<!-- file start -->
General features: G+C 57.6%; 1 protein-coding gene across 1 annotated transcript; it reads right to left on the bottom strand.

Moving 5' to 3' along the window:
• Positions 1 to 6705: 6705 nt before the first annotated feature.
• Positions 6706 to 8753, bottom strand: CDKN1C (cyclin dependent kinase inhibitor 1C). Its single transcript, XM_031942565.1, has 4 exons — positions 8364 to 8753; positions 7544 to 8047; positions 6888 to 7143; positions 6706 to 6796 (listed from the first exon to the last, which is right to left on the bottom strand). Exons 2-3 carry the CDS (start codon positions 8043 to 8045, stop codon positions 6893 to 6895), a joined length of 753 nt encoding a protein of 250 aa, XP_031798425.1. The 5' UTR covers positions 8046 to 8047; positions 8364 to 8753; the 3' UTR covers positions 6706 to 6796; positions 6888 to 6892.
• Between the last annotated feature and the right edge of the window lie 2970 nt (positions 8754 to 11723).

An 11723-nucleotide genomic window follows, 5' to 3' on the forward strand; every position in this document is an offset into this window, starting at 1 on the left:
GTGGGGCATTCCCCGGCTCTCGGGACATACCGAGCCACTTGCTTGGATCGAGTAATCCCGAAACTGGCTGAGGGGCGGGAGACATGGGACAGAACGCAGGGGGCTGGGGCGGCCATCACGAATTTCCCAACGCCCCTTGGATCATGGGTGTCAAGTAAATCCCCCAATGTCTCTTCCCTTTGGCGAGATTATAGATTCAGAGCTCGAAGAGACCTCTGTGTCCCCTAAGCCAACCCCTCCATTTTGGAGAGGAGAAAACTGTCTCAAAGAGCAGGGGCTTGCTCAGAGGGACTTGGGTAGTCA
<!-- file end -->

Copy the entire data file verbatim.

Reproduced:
General features: G+C 57.6%; 1 protein-coding gene across 1 annotated transcript; it reads right to left on the bottom strand.

Moving 5' to 3' along the window:
• Positions 1 to 6705: 6705 nt before the first annotated feature.
• Positions 6706 to 8753, bottom strand: CDKN1C (cyclin dependent kinase inhibitor 1C). Its single transcript, XM_031942565.1, has 4 exons — positions 8364 to 8753; positions 7544 to 8047; positions 6888 to 7143; positions 6706 to 6796 (listed from the first exon to the last, which is right to left on the bottom strand). Exons 2-3 carry the CDS (start codon positions 8043 to 8045, stop codon positions 6893 to 6895), a joined length of 753 nt encoding a protein of 250 aa, XP_031798425.1. The 5' UTR covers positions 8046 to 8047; positions 8364 to 8753; the 3' UTR covers positions 6706 to 6796; positions 6888 to 6892.
• Between the last annotated feature and the right edge of the window lie 2970 nt (positions 8754 to 11723).

An 11723-nucleotide genomic window follows, 5' to 3' on the forward strand; every position in this document is an offset into this window, starting at 1 on the left:
GTGGGGCATTCCCCGGCTCTCGGGACATACCGAGCCACTTGCTTGGATCGAGTAATCCCGAAACTGGCTGAGGGGCGGGAGACATGGGACAGAACGCAGGGGGCTGGGGCGGCCATCACGAATTTCCCAACGCCCCTTGGATCATGGGTGTCAAGTAAATCCCCCAATGTCTCTTCCCTTTGGCGAGATTATAGATTCAGAGCTCGAAGAGACCTCTGTGTCCCCTAAGCCAACCCCTCCATTTTGGAGAGGAGAAAACTGTCTCAAAGAGCAGGGGCTTGCTCAGAGGGACTTGGGTAGTCA